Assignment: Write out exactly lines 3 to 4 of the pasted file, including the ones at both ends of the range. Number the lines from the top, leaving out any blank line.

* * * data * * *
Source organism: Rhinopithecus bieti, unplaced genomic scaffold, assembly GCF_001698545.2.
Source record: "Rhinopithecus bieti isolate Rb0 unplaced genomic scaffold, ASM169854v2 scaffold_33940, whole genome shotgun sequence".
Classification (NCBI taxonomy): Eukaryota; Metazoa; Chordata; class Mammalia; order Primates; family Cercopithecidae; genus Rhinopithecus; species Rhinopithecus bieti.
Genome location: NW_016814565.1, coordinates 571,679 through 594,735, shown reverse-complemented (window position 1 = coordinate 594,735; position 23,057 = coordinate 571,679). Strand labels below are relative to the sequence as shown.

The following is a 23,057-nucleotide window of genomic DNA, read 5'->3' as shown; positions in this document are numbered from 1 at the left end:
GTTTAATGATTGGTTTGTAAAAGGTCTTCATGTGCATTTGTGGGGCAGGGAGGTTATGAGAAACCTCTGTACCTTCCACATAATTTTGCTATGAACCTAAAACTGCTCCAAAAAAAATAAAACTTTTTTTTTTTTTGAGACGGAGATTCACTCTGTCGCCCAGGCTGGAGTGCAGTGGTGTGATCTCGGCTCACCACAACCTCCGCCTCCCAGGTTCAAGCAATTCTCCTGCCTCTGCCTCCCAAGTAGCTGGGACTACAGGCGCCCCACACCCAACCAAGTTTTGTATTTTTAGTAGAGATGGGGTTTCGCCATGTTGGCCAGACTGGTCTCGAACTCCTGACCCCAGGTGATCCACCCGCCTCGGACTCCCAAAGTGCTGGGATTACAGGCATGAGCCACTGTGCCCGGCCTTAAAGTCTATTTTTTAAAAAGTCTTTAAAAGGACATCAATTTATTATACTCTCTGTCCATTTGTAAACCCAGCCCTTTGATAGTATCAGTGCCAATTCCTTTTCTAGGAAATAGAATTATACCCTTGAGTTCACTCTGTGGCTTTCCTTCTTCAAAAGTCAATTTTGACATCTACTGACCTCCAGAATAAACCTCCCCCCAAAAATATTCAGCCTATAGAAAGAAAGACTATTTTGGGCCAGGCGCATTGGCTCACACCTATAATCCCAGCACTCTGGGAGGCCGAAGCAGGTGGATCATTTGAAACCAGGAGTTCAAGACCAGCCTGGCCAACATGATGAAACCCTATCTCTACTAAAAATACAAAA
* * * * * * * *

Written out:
Classification (NCBI taxonomy): Eukaryota; Metazoa; Chordata; class Mammalia; order Primates; family Cercopithecidae; genus Rhinopithecus; species Rhinopithecus bieti.
Genome location: NW_016814565.1, coordinates 571,679 through 594,735, shown reverse-complemented (window position 1 = coordinate 594,735; position 23,057 = coordinate 571,679). Strand labels below are relative to the sequence as shown.